"Konro-ing" with Jon Klip
Everyone knows someone who loves grilling, and at Tosho we love grilling as well!
That’s why we asked our good friend Jon Klip from Affinity Fish to give us a crash course on using konro, a traditional Japanese charcoal grill that we’ll be offering to the public later this month.
Jon has not only worked at Tosho in the past, where he developed a deep understanding of Japanese knives, but also traveled to Japan to further this education and study one of Japan’s most meticulous and technically intensive cuisines, Kaiseki (A multi-course fine dining experience often involving elaborate preparation and presentation with roots in traditional Japanese culinary methods). It is with this extensive knowledge and drive that Jon is now opening his new fish store, Affinity Fish, on Dundas West July 15th along with his business partner and friend Matt Taylor who has followed a similar journey as Jon. First working at Tosho and then going on to work at some of the most esteemed restaurants in Canada including URSA Restaurant, Actinolite, Shoushin, The Restaurant at Pearl Morissette, and Sakai Bar. Their desire to work with locally and ethically sourced quality fish has motivated them to start Affinity fish together.
Konro offer a rather unique grilling experience especially when paired with binchotan, a naturally made charcoal using Ubame Oak (a tree found in Japan as well as some parts of Korea and China). Binchotan does come in a variety of grades that do provide longer or more consistent burn times but the most important thing to consider is the size of the binchotan you purchase. Larger binchotan burns longer, smaller burns shorter.
Konro grills have a rather unparalleled ability to retain heat due to their unique construction methods and materials which in turn allows the charcoal to burn hotter, longer, and more consistently than other grills. They are made of a porous clay that is only found in one portion of the Japanese coastline. When made in the traditional “Kiridashi” style they are literally carved out of the earth into their final shape, this is the construction that offers the best heat retention and heat direction. The scraps from this mining process are pressed into grills as well, which offer more affordable alternatives to the “Kiridashi” style. These pressed konro do still offer better heat direction and retention than other charcoal grills but it is not as a good as the “Kiridashi” style.
Especially when used with binchotan, these grills create cleaner tasting food (due to the binchotan being created without the use of any chemicals) and when dealing with proteins they are moister and juicery than their conventionally charcoal or gas grilled counterparts.
Knowing this Jon gave us some pointers on how to use these grills most effectively while also teaching a few choice pieces of Japanese cooking philosophy that we believe can be applied to your cooking at home!
Get yourself something that expedites the charcoal ignition process. In this case Jon brought what essentially boils down to being a portable heating element on a stick. It is extremely convenient for igniting the charcoal right in the grill without having the need to use any sort of external flammable materials that could impart unwanted chemicals or flavours into your charcoal. It is also very “set it and forget it” which is nice when having to prepare the food for being grilled.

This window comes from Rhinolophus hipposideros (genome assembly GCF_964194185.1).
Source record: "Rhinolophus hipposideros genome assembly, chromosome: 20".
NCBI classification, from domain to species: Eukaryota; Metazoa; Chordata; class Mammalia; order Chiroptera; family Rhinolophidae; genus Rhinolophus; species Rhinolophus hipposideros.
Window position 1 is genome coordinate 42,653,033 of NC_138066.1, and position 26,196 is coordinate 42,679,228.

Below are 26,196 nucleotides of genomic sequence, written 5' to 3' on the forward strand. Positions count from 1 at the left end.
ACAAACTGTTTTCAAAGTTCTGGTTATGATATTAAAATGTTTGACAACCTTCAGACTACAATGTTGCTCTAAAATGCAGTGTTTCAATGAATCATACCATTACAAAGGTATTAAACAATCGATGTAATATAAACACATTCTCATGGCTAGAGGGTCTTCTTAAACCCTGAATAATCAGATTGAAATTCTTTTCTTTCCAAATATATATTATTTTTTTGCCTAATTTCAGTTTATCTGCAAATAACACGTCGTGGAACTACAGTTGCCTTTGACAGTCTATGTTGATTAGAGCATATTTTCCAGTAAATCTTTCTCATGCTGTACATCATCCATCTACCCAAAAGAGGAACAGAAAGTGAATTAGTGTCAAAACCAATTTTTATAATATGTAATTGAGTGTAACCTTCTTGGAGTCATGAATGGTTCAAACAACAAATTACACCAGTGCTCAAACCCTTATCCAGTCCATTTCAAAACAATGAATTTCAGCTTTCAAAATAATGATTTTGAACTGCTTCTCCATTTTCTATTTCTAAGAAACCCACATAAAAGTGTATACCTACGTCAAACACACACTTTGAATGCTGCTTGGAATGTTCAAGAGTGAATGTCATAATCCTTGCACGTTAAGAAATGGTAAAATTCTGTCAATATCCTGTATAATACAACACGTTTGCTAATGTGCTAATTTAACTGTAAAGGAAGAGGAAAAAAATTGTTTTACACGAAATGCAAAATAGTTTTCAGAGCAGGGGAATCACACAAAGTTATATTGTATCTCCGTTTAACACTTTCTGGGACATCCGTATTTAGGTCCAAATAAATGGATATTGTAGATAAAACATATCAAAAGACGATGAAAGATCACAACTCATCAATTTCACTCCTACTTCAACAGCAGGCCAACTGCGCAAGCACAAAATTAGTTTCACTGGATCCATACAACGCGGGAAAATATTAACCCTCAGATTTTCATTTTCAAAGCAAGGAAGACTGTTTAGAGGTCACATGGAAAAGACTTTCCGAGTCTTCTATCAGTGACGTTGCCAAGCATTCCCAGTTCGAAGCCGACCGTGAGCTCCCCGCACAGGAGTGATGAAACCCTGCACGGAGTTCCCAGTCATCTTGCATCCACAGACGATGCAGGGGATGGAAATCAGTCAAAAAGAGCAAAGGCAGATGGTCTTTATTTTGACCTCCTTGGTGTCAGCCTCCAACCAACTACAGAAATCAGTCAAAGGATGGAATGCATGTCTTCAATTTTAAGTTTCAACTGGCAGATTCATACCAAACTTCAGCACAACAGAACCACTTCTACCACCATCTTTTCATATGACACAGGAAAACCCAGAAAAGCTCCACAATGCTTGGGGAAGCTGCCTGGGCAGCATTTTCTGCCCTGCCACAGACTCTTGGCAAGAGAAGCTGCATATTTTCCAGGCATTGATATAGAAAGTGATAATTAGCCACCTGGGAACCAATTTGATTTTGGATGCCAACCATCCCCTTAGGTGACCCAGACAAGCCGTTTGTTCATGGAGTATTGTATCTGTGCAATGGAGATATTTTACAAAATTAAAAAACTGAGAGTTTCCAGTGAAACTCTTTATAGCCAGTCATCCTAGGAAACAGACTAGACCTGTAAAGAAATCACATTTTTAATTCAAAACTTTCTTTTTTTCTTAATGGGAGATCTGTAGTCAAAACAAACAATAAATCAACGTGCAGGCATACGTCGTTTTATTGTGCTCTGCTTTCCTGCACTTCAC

Prep, prep, prep! These grills cook very quickly and you’ll want to have everything ready prior to grilling. With this in mind he taught as a rather simple but effective trick when skewering fish (that could potentially be applied to other protein or gillables) that is used in Japanese cooking due to their methods of fish butchery which promotes a less wasteful style of preparation. When skewering, instead of cutting portions to be exactly uniform along the length of the skewer as this can often lead to wasteful off-cuts, wrap the portions in a way that create uniform thickness on the skewer. It seems so basic yet it's not something that we at the shop necessarily considered prior to Jon’s explanation. On the topic of skewering, having the correct skewers matters! Longer metal skewers are much more effective for using on konro. Jon also recommends twisting the skewers lightly while grilling to prevent the ingredients from sticking to them thus making it much easier to remove the skewers (this only works with the cylindrical metal ones!).
Pay attention! Because these grills function very similarly to a high power broiler they require more attention as whatever your grilling can burn if you aren’t careful. It will take some time to become familiar with the natural hotspots of the konro as you use it but it will become extremely rewarding once mastered.
Don’t fan too much. Fanning is a great way to increase the heat of the grill but when done too much will not only take away heat but kick up unwanted ash from the binchotan. If you would like to increase the heat drastically you can allocate more binchotan to your grill area and fan that aggressively after removing the food from the grill. Once the heat has increased, return your food to the grill and get cookin!
With the stage set and the knowledge imparted, Jon cooked for us some delectable locally sourced fish that they will soon be offering at their retail storefront along with some other locally sourced seasonal ingredients.
Without further ado, feast your eyes!
In their own words, “The goal of Affinity Fish is to provide Canadian people with a higher quality of fish and seafood through careful handling, minimizing animal suffering, and prioritizing sustainable fishing practices from lake to table.”